It's peak season. Two groups of renters have come and gone from your vacation home without incident. With no warning, inclement weather rears its ugly head at group three. You receive an incensed phone call. The renters have checked weather.com, the local news station, and talked to their friend Tom, who happens to be a meteorologist, and they know the weather is only going to get worse. They are fed up, and they are leaving. What do you do?
Bad WeatherUnfortunately, weather is one of the most common complaints we receive. Largely, this is because the weather is both uncontrollable and unpredictable. Therefore, it should be communicated in the rental agreement that unsatisfactory weather will not result in refunds. Specifically, you should be sure you have an “Act of God” clause in your rental agreement. While this clause will not help appease an angry renter whose vacation was ruined due to unforeseen bad weather, it will provide you with firm ground to stand on when securing your business transaction.
That being said, there are many ways you can be a considerate homeowner before treacherous weather hits. In the case of a major disaster, call your guests to discuss their concerns or, if need be, any evacuation procedures. Also, be a proactive owner. Call all guests with reservations up to two weeks from the start of a natural disaster. While you may not know much more than they do, they will likely be very grateful you called, especially if they are just seeking reassurance and comfort. Additionally, especially if you don't have any concrete information, working out a plan in advance and engaging your guests in dialogue is always a good way to mitigate “unhappy-renter-itis” down the road.
You may want to deflect any requests for refunds until you are certain your area is in the path of a storm during your guests' stay. Since inclement weather can adversely affect anyone, encourage your renters to purchase travel insurance. It will cover them in the event that weather disrupts their perfectly planned vacation and leave you in the clear.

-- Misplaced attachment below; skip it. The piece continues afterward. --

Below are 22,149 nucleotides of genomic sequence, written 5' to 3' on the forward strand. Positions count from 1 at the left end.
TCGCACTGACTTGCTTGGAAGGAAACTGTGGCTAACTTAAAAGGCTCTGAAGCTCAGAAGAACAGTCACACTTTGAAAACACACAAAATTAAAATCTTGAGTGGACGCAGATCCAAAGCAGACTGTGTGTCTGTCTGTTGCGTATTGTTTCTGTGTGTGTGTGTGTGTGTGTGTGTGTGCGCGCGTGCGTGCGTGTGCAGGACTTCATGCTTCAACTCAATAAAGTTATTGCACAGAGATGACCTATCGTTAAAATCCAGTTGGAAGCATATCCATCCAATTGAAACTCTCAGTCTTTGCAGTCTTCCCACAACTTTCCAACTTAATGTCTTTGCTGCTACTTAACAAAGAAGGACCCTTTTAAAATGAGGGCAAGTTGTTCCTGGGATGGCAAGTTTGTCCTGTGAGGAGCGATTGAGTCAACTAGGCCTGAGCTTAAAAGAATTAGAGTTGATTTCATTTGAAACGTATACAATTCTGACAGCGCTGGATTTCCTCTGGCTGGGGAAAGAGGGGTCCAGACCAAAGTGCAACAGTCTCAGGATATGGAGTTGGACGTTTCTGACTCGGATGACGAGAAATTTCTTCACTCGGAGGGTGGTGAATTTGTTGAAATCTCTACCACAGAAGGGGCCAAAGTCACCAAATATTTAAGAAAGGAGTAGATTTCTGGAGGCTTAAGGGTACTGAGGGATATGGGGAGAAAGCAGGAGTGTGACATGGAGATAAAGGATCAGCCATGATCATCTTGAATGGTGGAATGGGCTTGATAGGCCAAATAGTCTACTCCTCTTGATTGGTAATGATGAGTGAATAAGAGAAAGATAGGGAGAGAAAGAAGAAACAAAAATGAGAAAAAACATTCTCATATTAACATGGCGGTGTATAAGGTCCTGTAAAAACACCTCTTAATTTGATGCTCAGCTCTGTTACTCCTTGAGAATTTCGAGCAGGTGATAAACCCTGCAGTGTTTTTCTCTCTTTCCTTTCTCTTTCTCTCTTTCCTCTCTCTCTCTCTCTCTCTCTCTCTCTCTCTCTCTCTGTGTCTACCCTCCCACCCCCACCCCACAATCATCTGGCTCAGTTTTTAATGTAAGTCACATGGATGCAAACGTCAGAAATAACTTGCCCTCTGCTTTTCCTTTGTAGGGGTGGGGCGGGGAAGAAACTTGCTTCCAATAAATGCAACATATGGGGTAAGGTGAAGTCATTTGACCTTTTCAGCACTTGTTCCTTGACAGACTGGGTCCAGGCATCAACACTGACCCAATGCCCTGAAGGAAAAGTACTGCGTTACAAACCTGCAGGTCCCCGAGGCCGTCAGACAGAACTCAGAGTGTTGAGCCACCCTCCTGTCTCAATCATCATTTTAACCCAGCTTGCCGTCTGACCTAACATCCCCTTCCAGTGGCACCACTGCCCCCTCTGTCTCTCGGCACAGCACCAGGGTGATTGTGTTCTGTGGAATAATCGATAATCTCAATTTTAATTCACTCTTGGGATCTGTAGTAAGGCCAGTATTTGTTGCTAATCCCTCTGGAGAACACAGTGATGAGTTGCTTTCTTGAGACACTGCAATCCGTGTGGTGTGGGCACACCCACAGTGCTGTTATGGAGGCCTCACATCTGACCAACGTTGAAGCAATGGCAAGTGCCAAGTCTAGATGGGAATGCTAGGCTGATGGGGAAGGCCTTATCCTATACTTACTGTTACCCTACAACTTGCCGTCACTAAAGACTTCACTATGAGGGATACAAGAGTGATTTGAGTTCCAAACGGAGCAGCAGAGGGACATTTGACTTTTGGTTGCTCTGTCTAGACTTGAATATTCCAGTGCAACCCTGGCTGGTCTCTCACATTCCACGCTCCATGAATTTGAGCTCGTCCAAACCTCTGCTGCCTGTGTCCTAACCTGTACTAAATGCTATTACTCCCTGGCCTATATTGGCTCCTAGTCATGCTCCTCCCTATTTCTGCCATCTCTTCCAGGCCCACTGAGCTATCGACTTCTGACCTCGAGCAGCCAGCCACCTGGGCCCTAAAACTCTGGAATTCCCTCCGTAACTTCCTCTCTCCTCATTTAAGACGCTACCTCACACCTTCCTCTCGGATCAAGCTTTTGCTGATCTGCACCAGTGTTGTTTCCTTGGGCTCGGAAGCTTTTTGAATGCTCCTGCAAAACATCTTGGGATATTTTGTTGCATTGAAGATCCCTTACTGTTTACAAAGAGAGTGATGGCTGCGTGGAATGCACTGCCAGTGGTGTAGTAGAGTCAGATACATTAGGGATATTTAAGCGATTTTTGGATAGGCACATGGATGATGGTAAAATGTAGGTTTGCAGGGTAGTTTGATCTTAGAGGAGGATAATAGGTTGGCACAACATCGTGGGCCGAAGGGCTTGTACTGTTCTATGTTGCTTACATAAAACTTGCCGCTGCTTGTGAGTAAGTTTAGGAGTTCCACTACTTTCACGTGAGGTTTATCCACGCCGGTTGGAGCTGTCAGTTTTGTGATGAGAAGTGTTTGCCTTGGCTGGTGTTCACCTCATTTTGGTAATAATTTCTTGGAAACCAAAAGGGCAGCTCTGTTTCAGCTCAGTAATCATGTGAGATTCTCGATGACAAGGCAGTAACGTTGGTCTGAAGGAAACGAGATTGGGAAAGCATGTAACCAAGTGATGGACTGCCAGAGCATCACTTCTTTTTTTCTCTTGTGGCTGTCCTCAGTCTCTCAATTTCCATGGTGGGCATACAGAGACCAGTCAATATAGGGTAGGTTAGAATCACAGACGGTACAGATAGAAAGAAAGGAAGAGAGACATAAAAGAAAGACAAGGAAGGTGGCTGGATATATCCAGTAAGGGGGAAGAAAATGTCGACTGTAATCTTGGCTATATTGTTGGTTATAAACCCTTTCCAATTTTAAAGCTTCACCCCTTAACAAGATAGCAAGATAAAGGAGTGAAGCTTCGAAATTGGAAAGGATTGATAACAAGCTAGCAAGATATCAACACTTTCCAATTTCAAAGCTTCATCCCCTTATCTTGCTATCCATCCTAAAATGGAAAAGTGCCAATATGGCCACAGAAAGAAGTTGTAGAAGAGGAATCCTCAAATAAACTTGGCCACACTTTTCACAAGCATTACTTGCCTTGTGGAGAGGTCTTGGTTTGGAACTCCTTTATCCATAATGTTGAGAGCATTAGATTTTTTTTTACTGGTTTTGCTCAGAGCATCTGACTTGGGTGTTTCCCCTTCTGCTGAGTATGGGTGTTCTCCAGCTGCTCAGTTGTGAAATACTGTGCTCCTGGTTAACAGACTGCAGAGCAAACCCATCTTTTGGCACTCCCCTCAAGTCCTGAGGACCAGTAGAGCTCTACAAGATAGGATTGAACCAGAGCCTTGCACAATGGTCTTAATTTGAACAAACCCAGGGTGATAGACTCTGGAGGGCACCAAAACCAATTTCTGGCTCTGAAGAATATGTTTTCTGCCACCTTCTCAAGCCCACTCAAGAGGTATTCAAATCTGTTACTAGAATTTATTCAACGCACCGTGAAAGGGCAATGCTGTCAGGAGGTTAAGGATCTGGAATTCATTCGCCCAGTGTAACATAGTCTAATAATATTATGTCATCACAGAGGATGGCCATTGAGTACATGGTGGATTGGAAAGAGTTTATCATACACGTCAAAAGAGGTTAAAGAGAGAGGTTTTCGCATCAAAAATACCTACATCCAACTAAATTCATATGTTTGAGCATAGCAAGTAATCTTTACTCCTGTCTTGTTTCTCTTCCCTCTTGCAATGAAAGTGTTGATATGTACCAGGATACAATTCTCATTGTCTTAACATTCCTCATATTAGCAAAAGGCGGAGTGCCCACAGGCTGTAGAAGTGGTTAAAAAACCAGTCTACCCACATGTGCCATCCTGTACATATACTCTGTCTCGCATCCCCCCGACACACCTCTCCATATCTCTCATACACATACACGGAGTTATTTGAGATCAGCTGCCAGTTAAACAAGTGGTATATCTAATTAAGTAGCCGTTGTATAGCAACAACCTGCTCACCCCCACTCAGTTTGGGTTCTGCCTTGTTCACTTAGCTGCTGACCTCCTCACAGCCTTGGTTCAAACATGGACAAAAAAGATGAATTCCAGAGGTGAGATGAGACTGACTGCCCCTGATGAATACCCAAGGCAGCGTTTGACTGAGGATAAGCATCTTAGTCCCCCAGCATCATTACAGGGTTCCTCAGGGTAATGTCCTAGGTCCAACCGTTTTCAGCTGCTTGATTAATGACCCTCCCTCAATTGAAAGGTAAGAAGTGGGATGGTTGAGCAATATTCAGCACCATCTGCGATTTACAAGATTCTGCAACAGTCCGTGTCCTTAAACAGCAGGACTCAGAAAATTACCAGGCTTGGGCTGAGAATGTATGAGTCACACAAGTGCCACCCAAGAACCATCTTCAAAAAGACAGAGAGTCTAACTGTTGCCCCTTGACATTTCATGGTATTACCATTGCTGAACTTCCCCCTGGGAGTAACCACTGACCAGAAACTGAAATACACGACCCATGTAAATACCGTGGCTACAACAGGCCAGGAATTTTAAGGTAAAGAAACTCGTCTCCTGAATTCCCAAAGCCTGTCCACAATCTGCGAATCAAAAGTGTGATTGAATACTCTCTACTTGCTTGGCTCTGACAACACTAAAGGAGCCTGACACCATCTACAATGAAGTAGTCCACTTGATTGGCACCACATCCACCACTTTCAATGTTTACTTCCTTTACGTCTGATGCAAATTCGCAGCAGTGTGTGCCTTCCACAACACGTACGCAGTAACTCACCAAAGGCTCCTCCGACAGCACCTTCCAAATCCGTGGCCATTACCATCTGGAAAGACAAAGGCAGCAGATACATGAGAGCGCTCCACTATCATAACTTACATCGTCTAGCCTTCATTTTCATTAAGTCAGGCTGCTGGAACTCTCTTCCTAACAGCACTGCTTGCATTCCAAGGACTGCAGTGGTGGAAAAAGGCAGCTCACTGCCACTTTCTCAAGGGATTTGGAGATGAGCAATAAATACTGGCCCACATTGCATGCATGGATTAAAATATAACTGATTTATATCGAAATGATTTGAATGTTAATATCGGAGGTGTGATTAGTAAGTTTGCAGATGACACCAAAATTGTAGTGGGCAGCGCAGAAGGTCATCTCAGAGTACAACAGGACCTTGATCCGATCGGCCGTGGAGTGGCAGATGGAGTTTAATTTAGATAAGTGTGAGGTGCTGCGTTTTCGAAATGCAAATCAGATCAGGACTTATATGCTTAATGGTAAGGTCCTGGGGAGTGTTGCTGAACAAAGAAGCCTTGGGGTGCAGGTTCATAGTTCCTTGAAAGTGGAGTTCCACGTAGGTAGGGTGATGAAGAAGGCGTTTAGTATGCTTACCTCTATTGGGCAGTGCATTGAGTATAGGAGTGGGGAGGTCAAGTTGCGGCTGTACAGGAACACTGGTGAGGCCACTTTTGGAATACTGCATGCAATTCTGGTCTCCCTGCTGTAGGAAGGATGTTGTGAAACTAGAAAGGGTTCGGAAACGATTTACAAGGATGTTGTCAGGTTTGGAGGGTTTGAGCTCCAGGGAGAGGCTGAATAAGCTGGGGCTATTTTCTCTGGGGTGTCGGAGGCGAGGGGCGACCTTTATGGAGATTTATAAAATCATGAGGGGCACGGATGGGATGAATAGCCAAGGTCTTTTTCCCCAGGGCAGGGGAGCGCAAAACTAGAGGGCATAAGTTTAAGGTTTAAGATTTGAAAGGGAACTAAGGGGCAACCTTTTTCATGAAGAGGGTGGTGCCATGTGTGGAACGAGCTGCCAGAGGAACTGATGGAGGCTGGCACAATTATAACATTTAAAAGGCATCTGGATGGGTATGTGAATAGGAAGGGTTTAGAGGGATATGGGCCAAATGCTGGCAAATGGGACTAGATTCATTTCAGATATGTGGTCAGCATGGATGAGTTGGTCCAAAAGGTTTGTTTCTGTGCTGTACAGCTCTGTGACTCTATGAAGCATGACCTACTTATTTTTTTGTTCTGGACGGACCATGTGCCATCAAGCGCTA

Your guests are crabby and tired from a long day of traveling. They arrive at your quaint villa and breathe a sigh of relief when they see that it is even more charming than it looked from the photos. They find the keys. Excited and expectant they open the door. Their relief quickly turns to anxiety: they see crumpled towels on the floor, dirty dishes in the sink, and a smelly trash bag in the kitchen. Frustrated and confused they call you. What now?
In this scenario, you should send your housekeeper over immediately to rectify the situation. If he/she is unavailable, you should contact your back-up, or if you don't one, then you should call a neighbor and get the number for their housekeeper. While the house is being cleaned, send your guests out to dinner on you. If no housekeeper is available, you may have a sticky situation on your hands.
Since cleanliness is by far the most common guest complaint, we recommend several safeguards. First, you should communicate very specific cleanliness standards to your housekeeper. View our Sample Cleaning Checklist to see a comprehensive list of everything your housekeeper should clean between guests. Since everyone's perception of cleanliness differs, you cannot afford to leave any ambiguity when it comes to informing your cleaning service of your expectations.
Second, you should establish a check-in policy for your guests. A typical policy instructs renters to check for cleanliness upon their arrival and report any dissatisfaction to the owner or the housekeeper (or both) immediately. For this reason, it's important to make both your and your housekeeper's contact information readily available to renters. If you have a check-in policy and your guests fail to notify you of their frustration, you are not at fault. You can't fix a problem that you don't know about; just make sure that the policies in your rental agreement are clear.
An especially nice touch is a courtesy call upon check-in. Oftentimes, conscientious renters might feel bad about bothering an owner to complain, even if they are clearly in the right. If you call to make sure that everything meets your guests' expectations, you will likely have an opportunity to make their stay more enjoyable — especially if they didn't feel comfortable calling you to complain. This will only pay dividends in the future.
Since you put in so much time and effort, you likely have a lot of pride in your vacation rental home(s). Knowing how to effectively handle guest complaints and viewing them as constructive criticism will only earn you goodwill and more positive reviews in the future. Complaints are an opportunity for you to prove your responsiveness and dedication to your business and your renters. Spending a little extra time to resolve guest complaints now will help convince repeat renters that yours is the only rental where they want to spend future vacations.
© Copyright HomeAway, Inc. 2006